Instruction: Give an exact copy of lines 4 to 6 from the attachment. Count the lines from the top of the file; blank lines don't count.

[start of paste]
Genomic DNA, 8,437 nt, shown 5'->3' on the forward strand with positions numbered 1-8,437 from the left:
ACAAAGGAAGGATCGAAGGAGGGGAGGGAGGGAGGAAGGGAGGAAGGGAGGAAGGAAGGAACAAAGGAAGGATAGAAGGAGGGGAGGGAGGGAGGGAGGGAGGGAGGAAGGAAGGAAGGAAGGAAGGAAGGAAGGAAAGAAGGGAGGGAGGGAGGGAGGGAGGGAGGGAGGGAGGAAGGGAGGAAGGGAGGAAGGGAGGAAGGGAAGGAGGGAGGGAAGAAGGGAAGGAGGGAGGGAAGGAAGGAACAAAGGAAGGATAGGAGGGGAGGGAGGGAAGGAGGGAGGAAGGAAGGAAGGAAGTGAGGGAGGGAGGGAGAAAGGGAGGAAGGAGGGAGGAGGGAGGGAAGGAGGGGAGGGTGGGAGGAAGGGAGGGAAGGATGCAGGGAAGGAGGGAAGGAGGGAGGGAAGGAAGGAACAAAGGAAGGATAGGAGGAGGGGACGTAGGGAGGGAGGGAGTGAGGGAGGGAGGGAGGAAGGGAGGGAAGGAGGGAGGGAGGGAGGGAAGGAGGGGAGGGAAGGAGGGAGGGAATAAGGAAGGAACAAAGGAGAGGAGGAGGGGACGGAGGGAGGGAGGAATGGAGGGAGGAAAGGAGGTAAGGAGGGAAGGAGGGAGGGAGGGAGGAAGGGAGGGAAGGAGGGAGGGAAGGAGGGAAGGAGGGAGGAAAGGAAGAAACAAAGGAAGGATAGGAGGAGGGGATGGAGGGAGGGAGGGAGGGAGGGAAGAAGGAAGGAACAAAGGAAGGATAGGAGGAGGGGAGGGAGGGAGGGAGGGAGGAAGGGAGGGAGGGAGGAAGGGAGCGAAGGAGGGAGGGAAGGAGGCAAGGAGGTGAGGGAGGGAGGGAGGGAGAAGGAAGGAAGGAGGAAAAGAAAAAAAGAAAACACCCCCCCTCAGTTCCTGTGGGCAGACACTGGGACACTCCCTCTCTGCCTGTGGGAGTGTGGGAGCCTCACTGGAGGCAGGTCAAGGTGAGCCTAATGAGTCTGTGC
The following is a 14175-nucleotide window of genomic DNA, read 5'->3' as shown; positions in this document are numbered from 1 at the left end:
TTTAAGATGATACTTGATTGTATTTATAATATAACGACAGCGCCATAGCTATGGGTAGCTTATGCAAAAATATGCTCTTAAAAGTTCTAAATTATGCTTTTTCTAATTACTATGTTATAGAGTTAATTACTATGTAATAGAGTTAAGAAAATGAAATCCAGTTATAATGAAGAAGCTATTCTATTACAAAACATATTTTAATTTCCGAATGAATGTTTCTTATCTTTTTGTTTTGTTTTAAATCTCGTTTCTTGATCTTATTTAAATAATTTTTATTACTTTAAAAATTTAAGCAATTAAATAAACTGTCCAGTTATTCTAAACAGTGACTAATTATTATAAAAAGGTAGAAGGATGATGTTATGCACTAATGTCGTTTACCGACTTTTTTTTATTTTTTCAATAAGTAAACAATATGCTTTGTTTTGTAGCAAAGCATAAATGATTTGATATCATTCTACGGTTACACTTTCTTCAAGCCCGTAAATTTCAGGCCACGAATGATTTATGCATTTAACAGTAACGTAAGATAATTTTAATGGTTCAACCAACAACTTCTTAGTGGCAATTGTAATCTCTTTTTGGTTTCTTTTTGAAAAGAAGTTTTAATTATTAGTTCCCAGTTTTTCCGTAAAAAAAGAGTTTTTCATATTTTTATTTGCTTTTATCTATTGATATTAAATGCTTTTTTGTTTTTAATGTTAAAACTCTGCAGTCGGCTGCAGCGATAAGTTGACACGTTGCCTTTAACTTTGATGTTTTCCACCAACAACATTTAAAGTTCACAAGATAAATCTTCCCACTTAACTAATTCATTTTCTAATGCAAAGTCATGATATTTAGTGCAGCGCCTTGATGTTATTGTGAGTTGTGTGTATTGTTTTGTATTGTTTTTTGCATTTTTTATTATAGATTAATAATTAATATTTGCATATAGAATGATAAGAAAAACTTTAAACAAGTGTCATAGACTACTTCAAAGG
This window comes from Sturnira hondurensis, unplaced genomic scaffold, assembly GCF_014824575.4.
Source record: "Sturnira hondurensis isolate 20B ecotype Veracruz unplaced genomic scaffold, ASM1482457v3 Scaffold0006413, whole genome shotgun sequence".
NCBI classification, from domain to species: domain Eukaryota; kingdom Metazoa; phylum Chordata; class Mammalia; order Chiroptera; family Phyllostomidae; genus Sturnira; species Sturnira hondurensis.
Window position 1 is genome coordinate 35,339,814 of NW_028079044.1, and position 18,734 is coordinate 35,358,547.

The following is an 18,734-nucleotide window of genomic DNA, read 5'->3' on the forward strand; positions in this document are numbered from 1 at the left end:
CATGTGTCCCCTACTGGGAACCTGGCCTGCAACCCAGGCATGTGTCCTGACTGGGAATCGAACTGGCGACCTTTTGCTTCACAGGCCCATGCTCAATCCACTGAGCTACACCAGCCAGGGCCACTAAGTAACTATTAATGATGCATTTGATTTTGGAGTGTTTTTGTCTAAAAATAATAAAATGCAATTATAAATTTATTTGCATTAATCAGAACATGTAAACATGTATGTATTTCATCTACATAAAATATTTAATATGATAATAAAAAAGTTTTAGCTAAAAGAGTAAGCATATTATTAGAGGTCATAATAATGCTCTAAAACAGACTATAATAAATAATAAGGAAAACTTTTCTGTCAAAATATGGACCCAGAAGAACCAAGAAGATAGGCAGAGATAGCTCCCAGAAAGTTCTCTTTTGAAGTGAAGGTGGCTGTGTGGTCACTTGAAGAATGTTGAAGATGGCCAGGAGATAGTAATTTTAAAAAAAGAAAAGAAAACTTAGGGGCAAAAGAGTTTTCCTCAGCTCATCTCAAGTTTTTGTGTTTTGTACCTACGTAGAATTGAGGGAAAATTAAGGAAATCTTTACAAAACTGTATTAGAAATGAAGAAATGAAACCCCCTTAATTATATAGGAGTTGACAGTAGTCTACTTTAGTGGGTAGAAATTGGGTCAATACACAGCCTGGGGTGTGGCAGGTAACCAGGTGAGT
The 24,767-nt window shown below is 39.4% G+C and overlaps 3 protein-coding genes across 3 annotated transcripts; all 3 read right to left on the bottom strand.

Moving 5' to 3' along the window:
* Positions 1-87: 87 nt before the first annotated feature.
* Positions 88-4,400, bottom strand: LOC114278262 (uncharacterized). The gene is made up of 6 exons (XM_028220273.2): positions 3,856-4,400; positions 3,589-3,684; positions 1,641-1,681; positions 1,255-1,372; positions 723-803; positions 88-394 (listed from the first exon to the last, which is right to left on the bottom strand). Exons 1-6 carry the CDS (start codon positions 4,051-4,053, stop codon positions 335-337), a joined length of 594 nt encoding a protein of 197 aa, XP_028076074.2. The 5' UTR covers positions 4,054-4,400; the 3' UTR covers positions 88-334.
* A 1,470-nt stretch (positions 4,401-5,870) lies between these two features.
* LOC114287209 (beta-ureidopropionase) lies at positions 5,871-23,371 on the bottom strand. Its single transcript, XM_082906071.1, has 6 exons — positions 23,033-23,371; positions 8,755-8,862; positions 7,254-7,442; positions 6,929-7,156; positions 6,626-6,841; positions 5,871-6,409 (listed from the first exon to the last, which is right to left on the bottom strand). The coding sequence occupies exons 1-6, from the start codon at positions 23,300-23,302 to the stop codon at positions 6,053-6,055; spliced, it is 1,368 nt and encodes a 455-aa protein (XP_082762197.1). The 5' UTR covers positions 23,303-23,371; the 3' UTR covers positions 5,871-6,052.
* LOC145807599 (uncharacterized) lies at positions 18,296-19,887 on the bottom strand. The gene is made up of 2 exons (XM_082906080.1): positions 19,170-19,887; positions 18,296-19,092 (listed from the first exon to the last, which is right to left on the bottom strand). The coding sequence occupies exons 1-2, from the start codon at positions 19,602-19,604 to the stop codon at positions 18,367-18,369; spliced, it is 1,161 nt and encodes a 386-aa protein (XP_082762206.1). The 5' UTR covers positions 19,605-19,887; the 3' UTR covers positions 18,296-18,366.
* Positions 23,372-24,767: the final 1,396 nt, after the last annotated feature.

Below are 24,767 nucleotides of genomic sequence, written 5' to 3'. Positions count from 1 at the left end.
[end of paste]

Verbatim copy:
TTTAAGATGATACTTGATTGTATTTATAATATAACGACAGCGCCATAGCTATGGGTAGCTTATGCAAAAATATGCTCTTAAAAGTTCTAAATTATGCTTTTTCTAATTACTATGTTATAGAGTTAATTACTATGTAATAGAGTTAAGAAAATGAAATCCAGTTATAATGAAGAAGCTATTCTATTACAAAACATATTTTAATTTCCGAATGAATGTTTCTTATCTTTTTGTTTTGTTTTAAATCTCGTTTCTTGATCTTATTTAAATAATTTTTATTACTTTAAAAATTTAAGCAATTAAATAAACTGTCCAGTTATTCTAAACAGTGACTAATTATTATAAAAAGGTAGAAGGATGATGTTATGCACTAATGTCGTTTACCGACTTTTTTTTATTTTTTCAATAAGTAAACAATATGCTTTGTTTTGTAGCAAAGCATAAATGATTTGATATCATTCTACGGTTACACTTTCTTCAAGCCCGTAAATTTCAGGCCACGAATGATTTATGCATTTAACAGTAACGTAAGATAATTTTAATGGTTCAACCAACAACTTCTTAGTGGCAATTGTAATCTCTTTTTGGTTTCTTTTTGAAAAGAAGTTTTAATTATTAGTTCCCAGTTTTTCCGTAAAAAAAGAGTTTTTCATATTTTTATTTGCTTTTATCTATTGATATTAAATGCTTTTTTGTTTTTAATGTTAAAACTCTGCAGTCGGCTGCAGCGATAAGTTGACACGTTGCCTTTAACTTTGATGTTTTCCACCAACAACATTTAAAGTTCACAAGATAAATCTTCCCACTTAACTAATTCATTTTCTAATGCAAAGTCATGATATTTAGTGCAGCGCCTTGATGTTATTGTGAGTTGTGTGTATTGTTTTGTATTGTTTTTTGCATTTTTTATTATAGATTAATAATTAATATTTGCATATAGAATGATAAGAAAAACTTTAAACAAGTGTCATAGACTACTTCAAAGG
This window comes from Sturnira hondurensis, unplaced genomic scaffold, assembly GCF_014824575.4.
Source record: "Sturnira hondurensis isolate 20B ecotype Veracruz unplaced genomic scaffold, ASM1482457v3 Scaffold0006413, whole genome shotgun sequence".